Trump on alternative to kneeling during anthem: 'You can always run for office'

Trump on alternative to kneeling during anthem: 'You can always run for office'
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President TrumpDonald John TrumpWhite House sued over lack of sign language interpreters at coronavirus briefings Wife blames Trump, lack of masks for husband's coronavirus death in obit: 'May Karma find you all' Trump authorizes reduced funding for National Guard coronavirus response through 2020 MORE suggested Thursday that instead of kneeling during an anthem in protest, one can "always run for office."

The comments from the president came during with Barstool Sports founder David Portnoy

Kneeling during the national anthem as a peaceful form of protest was first adopted by former San Francisco 49ers quarterback Colin Kaepernick, who was demonstrating against racial injustice and police brutality during NFL games in 2016.

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The practice has made a resurgence after the police killing of George Floyd in late May. Floyd's death sparked nationwide protests that continue in several parts of the country. 

Portnoy asked the president what he considers an appropriate way to peacefully protest without escalation.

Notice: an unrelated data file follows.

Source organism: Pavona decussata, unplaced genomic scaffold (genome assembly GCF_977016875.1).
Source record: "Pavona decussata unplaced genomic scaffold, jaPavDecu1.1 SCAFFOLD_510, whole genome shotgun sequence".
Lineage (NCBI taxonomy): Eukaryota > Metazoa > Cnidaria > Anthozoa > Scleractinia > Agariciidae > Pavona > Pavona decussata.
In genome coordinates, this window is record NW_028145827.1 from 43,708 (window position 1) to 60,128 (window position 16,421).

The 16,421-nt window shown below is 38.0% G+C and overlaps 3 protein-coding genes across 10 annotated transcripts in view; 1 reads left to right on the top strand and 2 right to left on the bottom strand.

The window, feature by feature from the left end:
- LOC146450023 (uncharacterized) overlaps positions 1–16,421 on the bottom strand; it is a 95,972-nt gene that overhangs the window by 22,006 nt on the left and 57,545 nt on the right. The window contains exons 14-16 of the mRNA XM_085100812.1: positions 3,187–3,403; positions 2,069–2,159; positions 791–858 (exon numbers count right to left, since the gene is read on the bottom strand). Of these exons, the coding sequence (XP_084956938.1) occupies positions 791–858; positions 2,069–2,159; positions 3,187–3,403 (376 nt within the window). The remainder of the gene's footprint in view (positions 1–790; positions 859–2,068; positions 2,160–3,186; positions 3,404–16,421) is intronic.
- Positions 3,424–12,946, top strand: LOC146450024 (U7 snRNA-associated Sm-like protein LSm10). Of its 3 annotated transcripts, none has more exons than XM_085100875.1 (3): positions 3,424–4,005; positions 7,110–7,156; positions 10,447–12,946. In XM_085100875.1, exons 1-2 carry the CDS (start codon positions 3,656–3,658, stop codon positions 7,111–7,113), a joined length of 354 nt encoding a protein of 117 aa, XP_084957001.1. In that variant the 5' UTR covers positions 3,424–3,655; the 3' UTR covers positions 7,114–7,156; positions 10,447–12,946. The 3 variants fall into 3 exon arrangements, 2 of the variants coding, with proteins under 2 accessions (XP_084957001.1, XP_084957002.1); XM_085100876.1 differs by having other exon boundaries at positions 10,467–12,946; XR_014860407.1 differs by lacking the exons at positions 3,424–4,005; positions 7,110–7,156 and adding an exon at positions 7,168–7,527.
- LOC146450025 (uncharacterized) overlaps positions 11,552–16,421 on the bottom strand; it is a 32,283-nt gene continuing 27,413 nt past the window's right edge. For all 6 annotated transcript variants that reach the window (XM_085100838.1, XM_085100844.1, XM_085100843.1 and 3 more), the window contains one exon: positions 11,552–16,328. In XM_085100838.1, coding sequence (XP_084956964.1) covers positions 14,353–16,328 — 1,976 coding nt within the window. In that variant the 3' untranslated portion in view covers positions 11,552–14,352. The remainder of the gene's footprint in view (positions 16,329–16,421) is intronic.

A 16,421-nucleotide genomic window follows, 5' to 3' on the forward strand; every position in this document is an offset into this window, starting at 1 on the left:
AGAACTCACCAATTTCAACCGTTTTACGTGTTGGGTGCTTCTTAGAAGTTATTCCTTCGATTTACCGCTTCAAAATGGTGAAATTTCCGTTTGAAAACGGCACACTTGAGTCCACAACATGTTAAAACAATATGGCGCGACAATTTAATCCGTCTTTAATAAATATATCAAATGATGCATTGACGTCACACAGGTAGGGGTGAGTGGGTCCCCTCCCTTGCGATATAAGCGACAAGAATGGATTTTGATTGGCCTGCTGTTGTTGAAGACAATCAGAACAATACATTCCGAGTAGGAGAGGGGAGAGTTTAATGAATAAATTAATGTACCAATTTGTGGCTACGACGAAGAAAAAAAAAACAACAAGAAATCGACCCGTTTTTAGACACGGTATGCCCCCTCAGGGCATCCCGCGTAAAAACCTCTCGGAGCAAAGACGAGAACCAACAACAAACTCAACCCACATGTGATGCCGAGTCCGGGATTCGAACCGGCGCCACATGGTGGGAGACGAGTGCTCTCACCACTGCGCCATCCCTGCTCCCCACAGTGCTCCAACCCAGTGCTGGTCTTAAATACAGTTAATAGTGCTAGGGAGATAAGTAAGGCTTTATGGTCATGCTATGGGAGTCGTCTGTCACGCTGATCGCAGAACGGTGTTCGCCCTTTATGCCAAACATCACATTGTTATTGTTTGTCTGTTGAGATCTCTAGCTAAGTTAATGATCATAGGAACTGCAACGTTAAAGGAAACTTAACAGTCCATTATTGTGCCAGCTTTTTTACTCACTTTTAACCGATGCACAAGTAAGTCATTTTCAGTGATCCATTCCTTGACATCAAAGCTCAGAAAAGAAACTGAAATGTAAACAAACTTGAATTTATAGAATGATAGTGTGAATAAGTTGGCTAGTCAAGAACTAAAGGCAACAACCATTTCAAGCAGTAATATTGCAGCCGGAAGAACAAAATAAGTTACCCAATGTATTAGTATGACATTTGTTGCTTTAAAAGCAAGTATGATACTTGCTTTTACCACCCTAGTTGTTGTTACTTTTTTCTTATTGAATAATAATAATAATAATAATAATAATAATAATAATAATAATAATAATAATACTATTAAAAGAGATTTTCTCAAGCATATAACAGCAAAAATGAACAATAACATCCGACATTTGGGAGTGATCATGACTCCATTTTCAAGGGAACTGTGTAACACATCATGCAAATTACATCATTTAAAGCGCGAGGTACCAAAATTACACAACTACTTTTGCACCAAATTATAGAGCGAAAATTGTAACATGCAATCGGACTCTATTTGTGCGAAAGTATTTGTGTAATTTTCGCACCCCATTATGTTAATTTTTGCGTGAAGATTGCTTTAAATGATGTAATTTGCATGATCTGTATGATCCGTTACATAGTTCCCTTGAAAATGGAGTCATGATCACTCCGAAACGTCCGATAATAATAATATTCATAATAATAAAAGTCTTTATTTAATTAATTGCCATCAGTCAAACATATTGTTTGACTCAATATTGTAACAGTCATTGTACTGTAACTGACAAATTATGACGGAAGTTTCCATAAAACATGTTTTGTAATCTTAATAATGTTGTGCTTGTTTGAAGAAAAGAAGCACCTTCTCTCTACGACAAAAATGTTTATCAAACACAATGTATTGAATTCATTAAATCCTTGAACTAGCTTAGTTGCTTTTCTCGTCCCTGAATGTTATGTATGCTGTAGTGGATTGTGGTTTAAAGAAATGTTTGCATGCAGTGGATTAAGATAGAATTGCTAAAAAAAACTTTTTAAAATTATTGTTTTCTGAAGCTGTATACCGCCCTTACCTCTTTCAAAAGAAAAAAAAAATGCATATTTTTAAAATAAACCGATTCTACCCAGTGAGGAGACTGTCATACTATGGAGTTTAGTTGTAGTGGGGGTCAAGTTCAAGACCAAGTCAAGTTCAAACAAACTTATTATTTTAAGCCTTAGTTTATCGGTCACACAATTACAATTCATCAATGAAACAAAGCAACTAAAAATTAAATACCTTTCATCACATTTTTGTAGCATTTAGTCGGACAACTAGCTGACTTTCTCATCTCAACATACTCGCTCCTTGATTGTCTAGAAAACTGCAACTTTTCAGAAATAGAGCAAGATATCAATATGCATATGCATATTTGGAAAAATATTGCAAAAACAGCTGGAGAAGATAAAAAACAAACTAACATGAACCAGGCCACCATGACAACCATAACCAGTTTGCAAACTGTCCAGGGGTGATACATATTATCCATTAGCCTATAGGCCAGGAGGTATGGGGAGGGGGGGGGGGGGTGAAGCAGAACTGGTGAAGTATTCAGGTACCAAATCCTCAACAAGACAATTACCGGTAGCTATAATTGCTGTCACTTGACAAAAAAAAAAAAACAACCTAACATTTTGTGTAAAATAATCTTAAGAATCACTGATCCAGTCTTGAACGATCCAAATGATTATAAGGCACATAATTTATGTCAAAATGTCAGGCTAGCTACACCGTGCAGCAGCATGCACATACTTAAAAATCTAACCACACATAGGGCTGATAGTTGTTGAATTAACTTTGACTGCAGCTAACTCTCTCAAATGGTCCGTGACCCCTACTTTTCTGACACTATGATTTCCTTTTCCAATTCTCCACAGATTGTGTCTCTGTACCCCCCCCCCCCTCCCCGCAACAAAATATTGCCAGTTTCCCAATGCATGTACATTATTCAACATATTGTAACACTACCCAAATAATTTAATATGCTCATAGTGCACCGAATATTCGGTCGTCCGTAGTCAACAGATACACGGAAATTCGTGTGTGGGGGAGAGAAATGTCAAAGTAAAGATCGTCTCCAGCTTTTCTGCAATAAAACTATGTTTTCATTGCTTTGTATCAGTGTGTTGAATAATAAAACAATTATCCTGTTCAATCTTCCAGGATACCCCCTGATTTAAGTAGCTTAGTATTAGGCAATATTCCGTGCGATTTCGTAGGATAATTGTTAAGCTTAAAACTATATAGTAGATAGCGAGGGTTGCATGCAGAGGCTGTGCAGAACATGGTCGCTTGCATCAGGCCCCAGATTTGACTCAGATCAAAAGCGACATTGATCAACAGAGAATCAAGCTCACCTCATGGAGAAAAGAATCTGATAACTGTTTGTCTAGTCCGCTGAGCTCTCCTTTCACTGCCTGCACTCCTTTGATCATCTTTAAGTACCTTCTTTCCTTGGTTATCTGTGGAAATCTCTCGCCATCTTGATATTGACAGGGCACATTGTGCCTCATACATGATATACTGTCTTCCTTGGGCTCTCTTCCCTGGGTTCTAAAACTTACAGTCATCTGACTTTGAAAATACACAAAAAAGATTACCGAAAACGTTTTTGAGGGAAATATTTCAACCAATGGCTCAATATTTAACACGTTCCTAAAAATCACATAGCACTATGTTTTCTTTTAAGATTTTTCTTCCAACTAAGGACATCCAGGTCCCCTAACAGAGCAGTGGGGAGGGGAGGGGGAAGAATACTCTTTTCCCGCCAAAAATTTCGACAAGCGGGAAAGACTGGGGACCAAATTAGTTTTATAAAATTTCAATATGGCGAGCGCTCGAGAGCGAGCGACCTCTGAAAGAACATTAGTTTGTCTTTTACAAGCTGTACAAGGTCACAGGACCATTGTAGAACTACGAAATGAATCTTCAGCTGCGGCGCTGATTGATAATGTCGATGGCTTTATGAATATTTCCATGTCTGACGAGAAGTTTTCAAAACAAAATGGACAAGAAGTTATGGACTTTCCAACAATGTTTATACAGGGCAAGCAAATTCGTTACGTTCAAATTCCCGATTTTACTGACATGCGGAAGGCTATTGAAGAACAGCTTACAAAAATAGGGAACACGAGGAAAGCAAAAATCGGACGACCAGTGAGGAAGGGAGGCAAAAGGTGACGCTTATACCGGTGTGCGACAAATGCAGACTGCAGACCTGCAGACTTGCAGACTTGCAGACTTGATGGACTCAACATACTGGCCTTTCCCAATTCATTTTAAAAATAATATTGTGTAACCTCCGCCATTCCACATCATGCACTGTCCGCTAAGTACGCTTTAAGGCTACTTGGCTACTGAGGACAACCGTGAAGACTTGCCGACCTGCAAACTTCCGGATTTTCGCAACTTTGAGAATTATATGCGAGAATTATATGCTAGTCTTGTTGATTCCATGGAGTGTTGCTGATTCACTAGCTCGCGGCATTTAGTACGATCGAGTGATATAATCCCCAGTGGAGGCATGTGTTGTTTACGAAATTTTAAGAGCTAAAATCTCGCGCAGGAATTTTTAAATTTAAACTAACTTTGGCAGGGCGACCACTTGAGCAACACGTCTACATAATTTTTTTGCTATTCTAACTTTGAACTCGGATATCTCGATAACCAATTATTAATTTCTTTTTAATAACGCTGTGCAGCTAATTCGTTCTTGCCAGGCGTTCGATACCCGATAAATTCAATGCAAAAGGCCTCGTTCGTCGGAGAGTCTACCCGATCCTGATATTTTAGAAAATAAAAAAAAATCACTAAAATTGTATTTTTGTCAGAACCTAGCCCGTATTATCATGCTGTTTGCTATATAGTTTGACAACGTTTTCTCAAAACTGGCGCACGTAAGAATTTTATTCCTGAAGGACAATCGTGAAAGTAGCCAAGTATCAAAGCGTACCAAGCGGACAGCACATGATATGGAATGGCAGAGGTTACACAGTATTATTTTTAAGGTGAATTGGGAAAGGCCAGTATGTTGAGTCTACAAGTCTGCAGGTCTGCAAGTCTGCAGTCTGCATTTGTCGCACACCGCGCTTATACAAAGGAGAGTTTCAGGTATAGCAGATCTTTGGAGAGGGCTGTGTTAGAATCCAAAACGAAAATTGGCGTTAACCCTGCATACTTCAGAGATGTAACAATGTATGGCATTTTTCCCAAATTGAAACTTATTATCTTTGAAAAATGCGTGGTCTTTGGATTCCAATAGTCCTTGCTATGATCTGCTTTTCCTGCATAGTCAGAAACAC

"Well, I mean, you could always run for office, right? You could become successful and run for a lower office," Trump suggested as an alternative to the kneeling protest.

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"There are ways, you get groups together, and it can be very friendly ways of doing it, very successful," Trump added.

Trump also said there could be "negative rebounds" if protests such as the ongoing demonstrations in downtown Portland persist in the nation. 

"You have to go out ... and speaking your mind is good, but you have to do it fairly. We are for justice, but we're also for law and order," he said.

Protests in Portland, Ore., have garnered attention in recent weeks after the Trump administration sent federal agents into the city to defend federal property. The demonstrations have occurred for more than 50 days, and at times, have resulted in vandalism and clashes with law enforcement. 

Late last week, reports emerged of federal agents in camouflage grabbing and detaining protestors and placing them in unmarked cars. The surge in federal law enforcement has drawn harsh criticism from Democrats, local Oregon lawmakers and some Republicans since then. 

Trump reiterated that he did not like to see players throughout the NFL and various sports leagues kneeling during the national anthem, adding, "there are many ways of showing you are unhappy."